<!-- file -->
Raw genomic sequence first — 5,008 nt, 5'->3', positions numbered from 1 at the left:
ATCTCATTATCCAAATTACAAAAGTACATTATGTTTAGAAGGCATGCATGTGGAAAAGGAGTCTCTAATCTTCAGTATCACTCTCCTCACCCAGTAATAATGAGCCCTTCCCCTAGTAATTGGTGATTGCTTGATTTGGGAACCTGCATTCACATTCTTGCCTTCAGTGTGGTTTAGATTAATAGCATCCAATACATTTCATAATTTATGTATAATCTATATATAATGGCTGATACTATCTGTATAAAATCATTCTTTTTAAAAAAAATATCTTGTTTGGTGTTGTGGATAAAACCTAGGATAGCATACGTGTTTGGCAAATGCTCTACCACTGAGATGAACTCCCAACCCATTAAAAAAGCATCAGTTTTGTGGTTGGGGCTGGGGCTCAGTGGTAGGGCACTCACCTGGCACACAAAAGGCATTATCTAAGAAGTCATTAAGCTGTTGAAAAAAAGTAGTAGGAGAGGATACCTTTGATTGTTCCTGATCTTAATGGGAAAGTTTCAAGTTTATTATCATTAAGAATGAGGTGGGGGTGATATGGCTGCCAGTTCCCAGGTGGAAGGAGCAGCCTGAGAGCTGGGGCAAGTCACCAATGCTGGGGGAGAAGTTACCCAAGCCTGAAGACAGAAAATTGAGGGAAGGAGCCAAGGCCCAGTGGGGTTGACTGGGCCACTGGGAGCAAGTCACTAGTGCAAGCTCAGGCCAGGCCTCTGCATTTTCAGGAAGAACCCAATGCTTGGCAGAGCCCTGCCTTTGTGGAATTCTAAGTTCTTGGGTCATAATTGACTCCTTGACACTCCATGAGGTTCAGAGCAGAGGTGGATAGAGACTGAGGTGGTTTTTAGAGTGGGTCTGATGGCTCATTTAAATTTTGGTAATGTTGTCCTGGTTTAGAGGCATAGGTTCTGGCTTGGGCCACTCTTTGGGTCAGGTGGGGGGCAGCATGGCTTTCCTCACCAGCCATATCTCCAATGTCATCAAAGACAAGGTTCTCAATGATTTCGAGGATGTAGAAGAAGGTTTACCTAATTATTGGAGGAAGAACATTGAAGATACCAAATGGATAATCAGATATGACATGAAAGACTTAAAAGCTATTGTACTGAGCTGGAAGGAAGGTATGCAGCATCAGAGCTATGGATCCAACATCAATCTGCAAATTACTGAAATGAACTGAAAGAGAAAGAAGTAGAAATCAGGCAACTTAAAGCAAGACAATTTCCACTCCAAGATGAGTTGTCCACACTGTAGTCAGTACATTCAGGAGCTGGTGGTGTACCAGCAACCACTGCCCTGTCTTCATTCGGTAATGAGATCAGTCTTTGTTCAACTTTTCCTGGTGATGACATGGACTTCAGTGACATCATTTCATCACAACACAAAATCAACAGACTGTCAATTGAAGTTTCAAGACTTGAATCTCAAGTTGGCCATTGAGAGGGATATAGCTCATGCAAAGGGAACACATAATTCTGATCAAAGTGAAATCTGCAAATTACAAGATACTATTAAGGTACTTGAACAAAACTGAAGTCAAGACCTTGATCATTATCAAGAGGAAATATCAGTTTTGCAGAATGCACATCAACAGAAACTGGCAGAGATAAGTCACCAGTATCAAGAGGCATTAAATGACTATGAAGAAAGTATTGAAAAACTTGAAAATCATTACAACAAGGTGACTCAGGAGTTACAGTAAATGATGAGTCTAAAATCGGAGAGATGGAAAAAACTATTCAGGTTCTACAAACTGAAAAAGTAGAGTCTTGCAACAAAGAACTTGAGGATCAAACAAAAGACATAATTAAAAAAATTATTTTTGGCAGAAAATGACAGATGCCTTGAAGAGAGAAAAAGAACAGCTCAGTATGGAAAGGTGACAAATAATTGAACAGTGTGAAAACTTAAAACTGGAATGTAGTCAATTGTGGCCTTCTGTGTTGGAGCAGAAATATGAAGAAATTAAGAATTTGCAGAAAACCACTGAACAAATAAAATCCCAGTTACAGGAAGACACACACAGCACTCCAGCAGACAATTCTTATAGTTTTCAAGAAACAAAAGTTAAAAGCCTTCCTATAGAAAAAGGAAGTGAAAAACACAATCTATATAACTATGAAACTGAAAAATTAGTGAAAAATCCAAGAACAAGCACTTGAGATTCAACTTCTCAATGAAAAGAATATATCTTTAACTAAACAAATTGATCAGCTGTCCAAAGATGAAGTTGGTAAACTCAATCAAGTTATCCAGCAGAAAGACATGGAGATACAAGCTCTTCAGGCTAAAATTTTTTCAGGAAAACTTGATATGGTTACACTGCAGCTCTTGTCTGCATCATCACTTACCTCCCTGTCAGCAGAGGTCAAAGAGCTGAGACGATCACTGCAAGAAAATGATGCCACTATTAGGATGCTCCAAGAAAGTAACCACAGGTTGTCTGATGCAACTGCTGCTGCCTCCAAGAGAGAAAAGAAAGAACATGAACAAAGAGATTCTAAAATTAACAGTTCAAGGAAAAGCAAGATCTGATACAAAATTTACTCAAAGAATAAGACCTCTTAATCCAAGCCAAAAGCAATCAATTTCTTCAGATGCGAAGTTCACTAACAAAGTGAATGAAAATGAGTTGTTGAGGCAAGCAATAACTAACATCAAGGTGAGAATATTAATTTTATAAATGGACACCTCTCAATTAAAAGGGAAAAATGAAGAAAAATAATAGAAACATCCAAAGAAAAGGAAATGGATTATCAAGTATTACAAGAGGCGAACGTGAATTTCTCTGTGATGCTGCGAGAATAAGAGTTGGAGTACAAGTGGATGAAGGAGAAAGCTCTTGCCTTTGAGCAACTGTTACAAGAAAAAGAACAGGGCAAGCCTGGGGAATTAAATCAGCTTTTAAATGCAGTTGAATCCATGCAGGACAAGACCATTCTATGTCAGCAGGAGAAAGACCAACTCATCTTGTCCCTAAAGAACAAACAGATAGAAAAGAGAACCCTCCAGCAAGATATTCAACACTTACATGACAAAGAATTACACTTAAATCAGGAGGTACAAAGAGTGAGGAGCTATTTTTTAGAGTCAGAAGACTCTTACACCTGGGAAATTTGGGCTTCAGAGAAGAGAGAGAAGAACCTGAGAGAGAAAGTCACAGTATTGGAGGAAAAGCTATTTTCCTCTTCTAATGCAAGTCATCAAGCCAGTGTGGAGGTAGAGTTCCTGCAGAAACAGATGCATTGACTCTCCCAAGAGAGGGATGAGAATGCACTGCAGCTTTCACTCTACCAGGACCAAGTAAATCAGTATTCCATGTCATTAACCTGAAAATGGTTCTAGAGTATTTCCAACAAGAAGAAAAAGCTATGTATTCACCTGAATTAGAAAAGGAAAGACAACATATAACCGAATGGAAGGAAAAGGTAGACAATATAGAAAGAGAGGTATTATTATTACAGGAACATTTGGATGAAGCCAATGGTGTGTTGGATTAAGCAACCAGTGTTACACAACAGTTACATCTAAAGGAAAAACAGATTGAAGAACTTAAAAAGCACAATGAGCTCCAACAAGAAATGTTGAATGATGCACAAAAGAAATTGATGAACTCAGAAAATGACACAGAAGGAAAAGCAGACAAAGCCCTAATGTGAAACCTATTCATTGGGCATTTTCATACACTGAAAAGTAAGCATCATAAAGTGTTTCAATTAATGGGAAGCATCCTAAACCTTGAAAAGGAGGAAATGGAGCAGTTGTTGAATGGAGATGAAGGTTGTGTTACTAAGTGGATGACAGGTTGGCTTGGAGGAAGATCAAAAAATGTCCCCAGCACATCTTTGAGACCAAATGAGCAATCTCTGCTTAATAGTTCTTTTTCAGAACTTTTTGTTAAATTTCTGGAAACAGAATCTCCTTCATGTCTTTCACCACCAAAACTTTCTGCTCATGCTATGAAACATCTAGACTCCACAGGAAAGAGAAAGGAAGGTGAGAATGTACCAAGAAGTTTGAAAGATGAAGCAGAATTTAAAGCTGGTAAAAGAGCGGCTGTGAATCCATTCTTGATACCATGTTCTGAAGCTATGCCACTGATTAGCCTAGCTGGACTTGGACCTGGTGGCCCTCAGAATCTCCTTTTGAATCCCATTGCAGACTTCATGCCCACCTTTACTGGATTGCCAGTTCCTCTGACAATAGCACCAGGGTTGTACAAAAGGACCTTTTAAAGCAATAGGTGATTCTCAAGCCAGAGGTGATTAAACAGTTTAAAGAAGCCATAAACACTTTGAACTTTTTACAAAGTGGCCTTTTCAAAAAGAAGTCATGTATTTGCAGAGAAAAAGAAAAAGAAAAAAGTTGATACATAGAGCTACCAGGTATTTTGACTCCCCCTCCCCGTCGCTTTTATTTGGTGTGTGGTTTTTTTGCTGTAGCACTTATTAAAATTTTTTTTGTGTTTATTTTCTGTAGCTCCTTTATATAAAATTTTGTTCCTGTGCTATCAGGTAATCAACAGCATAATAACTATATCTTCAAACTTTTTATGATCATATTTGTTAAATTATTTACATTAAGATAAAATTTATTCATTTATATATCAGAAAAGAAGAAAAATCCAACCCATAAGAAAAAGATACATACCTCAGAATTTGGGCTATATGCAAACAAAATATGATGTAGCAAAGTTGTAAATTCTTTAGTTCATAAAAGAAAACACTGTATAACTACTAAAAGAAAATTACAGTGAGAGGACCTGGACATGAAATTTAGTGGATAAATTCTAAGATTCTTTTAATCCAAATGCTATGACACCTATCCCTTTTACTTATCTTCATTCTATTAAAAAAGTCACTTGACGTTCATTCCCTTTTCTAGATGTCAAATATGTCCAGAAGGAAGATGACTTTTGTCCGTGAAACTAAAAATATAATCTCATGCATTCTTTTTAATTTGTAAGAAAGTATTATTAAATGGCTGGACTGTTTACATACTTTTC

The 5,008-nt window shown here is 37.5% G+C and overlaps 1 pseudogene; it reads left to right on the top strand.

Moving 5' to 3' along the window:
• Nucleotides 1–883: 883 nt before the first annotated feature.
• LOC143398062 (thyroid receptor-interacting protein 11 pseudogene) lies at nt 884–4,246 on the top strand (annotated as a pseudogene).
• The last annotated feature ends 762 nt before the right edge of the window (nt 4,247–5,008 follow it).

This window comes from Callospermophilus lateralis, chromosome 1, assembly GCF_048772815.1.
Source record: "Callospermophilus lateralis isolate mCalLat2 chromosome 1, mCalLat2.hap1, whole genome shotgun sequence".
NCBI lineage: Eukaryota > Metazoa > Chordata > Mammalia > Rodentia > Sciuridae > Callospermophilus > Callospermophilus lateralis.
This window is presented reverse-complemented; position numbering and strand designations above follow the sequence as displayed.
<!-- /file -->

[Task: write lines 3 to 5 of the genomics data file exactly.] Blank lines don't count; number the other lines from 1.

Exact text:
The 5,008-nt window shown here is 37.5% G+C and overlaps 1 pseudogene; it reads left to right on the top strand.

Moving 5' to 3' along the window:
• Nucleotides 1–883: 883 nt before the first annotated feature.